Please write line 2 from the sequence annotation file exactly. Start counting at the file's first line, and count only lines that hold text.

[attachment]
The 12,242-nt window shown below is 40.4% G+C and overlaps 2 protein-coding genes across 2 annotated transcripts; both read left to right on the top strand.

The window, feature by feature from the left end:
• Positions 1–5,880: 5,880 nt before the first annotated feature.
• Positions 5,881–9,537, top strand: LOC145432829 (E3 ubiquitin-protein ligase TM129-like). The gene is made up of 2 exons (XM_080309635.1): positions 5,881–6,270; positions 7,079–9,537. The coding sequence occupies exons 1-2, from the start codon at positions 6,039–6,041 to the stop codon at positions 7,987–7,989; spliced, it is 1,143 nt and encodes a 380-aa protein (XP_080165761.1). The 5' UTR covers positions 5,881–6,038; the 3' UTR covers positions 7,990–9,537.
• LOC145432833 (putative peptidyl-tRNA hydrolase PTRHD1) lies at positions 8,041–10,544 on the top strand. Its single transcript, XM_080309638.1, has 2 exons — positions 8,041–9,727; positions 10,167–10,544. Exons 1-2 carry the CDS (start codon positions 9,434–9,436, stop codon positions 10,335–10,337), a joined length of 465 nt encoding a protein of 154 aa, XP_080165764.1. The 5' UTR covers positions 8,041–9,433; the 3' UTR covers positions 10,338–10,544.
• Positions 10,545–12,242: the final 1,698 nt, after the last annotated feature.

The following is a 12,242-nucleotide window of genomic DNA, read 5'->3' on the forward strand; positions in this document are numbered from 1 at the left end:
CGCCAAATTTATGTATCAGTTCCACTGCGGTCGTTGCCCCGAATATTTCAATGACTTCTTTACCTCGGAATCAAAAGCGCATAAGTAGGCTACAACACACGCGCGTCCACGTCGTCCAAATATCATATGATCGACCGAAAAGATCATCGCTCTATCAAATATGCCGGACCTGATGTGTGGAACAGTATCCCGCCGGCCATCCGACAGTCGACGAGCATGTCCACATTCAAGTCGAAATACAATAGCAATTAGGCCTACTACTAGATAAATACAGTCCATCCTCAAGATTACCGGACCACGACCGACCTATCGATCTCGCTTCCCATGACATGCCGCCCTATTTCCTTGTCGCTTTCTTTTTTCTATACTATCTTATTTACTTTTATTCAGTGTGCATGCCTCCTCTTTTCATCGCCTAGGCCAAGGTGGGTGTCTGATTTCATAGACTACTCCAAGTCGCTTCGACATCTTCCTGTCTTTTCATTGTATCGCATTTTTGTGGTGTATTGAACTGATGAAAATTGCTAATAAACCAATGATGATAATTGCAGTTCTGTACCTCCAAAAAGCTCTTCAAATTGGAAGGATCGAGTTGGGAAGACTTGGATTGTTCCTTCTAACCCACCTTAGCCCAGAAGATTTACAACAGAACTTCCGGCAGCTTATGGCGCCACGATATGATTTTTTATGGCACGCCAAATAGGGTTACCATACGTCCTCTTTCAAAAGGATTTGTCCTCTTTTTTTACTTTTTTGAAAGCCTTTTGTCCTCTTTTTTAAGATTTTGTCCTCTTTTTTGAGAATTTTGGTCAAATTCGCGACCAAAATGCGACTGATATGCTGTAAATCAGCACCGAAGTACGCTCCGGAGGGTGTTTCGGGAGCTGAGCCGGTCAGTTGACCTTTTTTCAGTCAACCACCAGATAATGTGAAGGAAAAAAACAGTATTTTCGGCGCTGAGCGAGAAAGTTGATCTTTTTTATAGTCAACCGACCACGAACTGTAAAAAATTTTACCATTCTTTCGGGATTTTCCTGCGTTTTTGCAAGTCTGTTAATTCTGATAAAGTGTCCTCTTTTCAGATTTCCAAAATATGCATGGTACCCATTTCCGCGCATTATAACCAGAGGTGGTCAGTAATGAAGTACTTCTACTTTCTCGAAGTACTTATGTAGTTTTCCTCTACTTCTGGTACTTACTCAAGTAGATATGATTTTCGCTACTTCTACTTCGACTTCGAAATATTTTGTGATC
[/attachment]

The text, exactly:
The window, feature by feature from the left end: